Deir El Medina
Just southeast of the Valley of the Queens is Deir el-Medina,
the ruins of a village that housed the craftsmen and workers who
dug and decorated the tombs and other Theban monuments.
It is a very important area to Egyptology, because it has
revealed many of the facets of ordinary life in Egypt, and there
are some wonderful tombs in its necropolis.
Deir el-Medina dates to the New Kingdom. Deir el-Medina, which
in Arabic means "monastery of the city", was called Pa-demi by
the workmen, simply, "the town," though it was also called Set
Maa, "the place of truth." is one of the most well-preserved
ancient settlements in all Egypt.
It lies near Thebes and was a highly skilled community of
craftsmen who passed their expertise on from father to son.
The community included the workmen and their wives, children and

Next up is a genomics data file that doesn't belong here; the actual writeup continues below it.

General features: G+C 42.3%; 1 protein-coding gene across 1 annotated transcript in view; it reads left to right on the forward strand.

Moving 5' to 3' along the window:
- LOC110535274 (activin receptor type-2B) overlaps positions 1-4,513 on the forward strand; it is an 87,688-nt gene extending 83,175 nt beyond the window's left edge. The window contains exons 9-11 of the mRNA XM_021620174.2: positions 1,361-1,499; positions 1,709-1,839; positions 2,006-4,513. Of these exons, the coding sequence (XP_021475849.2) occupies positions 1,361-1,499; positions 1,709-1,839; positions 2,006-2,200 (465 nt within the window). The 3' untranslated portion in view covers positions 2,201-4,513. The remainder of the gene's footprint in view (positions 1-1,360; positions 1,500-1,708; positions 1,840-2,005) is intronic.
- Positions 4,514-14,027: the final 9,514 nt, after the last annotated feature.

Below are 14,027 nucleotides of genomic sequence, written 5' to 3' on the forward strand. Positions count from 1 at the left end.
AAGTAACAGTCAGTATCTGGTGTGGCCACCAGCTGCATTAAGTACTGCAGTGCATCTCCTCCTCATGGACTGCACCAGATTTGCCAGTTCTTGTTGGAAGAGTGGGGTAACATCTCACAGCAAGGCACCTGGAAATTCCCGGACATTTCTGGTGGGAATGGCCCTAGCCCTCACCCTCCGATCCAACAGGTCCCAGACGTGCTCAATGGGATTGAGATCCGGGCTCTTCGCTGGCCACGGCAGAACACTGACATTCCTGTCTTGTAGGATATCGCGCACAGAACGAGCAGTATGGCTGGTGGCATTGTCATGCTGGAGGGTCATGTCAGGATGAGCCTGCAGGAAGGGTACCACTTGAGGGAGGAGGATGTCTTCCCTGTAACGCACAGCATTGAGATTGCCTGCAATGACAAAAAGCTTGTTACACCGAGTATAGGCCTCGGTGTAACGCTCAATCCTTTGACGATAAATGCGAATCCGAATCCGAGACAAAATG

other dependents, as well as coppersmiths, carpenters, potters,
basket-makers, and a part-time physician.
The workers belonged to what we today would call the middle
class, having no royal or noble connections, and much of their
work was unglamorous.
These workers cut and prepared the tombs in the Valley of the
Kings and in the Valley of the Queens, both on the West Bank at
Thebes, and were administered directly by the vizier.
They were better educated and better paid than the vast majority
of their contemporaries elsewhere in Egypt.
Because of their great skill the workers built their own
personal tombs which were always beautifully decorated with
paintings on the walls and ceilings. One such tomb is that of
Sennedjem where paintings depict husband and wife worshiping the
gods of the After-life.